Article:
FPIN's Help Desk Answers

Effects of Prenatal Yoga on Labor Pain

 

Am Fam Physician. 2018 Jul 1;98(1):49.

Clinical Question

Does prenatal yoga reduce labor pain?

Evidence-Based Answer

Participation in a prenatal yoga program may help reduce labor pain, but reported effects vary from modest to moderate. (Strength of Recommendation: B; based on two moderate-quality randomized controlled trials [RCTs].)

Evidence Summary

A 2017 RCT (n = 60) studied the effects of a prenatal yoga program on labor pain vs. usual care among Iranian primigravida women 18 to 35 years of age.1 Participants had no prior experience with yoga. Those with high-risk complications during pregnancy or delivery, including nonelective cesarean, were excluded. The intervention included a one-hour supervised yoga class conducted three times per week between 26 and 37 weeks' gestation. Classes included five components: yoga asana (physical postures), chanting, breath awareness, meditation, and yoga nidra (yogic sleep). Participants were asked to perform daily yoga exercises and received weekly telephone calls to measure compliance. Labor pain and discomfort were measured using a 10-point visual analog scale at cervical dilation of 3 to 4 cm, then two hours later, then two hours after the second measurement. The yoga group had lower mean labor pain scores initially, and the difference increased throughout labor (2.6 vs. 3.6; P = .01 for the initial measurement; 3.6 vs. 6.0; P < .001 for the second measurement; and 3.9 vs. 8.4; P < .001 for the final measurement). There was no significant difference in use of analgesics between groups. There were no reported harms. The study was limited by lack of blinding, small sample size, narrow study population, and lack of reported compliance with the intervention.

A 2008 RCT (n = 74) evaluated the effects of a prenatal yoga program on labor pain vs. usual care among Thai primigravida women 18 years and older who were receiving regular antenatal care.2 Participants had no prior experience with yoga. Women with high-risk complications were excluded. The intervention included six o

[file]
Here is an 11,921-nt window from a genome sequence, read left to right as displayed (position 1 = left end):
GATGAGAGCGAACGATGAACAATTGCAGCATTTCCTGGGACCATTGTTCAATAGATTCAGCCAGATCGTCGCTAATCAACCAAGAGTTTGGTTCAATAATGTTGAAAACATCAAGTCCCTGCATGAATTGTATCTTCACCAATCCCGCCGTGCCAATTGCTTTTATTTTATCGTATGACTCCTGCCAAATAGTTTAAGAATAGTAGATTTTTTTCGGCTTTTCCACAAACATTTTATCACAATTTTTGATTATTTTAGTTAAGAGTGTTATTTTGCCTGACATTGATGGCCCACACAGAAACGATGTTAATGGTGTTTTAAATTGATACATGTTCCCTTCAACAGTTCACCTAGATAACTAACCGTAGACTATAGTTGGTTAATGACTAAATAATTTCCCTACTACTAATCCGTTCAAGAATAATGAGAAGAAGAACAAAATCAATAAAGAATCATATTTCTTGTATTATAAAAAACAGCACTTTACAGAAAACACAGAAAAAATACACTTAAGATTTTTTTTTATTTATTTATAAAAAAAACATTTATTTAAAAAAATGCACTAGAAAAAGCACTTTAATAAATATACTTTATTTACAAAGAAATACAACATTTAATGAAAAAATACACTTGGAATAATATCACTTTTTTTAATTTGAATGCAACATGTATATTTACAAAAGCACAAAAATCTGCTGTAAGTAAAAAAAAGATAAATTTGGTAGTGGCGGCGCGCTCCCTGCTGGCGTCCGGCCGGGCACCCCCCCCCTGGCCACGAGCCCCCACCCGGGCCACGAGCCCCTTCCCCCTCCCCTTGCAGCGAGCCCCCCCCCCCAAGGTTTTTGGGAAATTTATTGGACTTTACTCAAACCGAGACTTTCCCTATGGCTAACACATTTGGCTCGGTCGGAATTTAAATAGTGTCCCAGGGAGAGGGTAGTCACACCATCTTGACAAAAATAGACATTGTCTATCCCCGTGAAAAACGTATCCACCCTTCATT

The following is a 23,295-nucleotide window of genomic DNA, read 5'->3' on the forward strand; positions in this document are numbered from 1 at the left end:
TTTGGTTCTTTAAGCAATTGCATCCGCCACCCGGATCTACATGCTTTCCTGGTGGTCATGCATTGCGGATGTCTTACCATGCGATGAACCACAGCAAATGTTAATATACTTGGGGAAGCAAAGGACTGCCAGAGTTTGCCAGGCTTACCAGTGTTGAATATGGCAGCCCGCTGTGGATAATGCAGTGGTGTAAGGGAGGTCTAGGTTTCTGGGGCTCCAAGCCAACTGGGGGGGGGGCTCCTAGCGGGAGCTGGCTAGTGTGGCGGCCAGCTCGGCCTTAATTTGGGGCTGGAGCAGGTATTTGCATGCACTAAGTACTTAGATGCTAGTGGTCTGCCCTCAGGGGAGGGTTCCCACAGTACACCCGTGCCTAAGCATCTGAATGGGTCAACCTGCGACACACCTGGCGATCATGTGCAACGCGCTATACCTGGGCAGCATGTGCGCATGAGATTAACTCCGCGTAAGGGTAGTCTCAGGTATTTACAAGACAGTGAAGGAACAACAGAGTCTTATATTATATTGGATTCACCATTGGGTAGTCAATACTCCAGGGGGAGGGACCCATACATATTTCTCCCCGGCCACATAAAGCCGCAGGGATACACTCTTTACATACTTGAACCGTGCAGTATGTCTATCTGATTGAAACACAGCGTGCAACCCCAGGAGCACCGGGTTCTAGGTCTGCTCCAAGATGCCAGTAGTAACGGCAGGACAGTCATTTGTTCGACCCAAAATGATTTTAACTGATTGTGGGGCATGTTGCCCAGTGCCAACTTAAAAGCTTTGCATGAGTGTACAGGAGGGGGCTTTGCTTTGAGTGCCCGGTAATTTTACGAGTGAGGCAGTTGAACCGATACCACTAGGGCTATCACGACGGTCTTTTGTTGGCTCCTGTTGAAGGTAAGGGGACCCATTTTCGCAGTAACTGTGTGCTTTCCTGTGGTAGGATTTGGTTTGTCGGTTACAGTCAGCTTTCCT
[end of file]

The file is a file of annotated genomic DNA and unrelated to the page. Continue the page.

Address correspondence to Rebekah Byrne, MD, MPH, at rbyrne@tulane.edu. Reprints are not available from the authors.

Author disclosure: No relevant financial affiliations.

References

1. Jahdi F, Sheikhan F, Haghani H, et al. Yoga during pregnancy: the effects on labor pain and delivery outcomes (a randomized controlled trial). Complement Ther Clin Pract. 2017;27:1–4.

2. Chuntharapat S, Petpichetchian W, Hatthakit U. Yoga during pregnancy: effects on maternal comfort, labor pain and birth outcomes. Complement Ther Clin Pract. 2008;14(2):105–115.

Help Desk Answers provides answers to questions submitted by practicing family physicians to the Family Physicians Inquiries Network (FPIN). Members of the network select questions based on their relevance to family medicine. Answers are drawn from an approved set of evidence-based resources and undergo peer review. The strength of recommendations and the level of evidence for individual studies are rated using criteria developed by the Evidence-Based Medicine Working Group (http://www.cebm.net).

The complete database of evidence-based questions and answers is copyrighted by FPIN. If interested in submitting questions or writing answers for this series, go to http://www.fpin.org or e-mail: questions@fpin.org.

This series is coordinated by John E. Delzell Jr., MD, MSPH, Associate Medical Editor.

A collection of FPIN's Help Desk Answers published in AFP is available at https://www.aafp.org/afp/hda.

 

 

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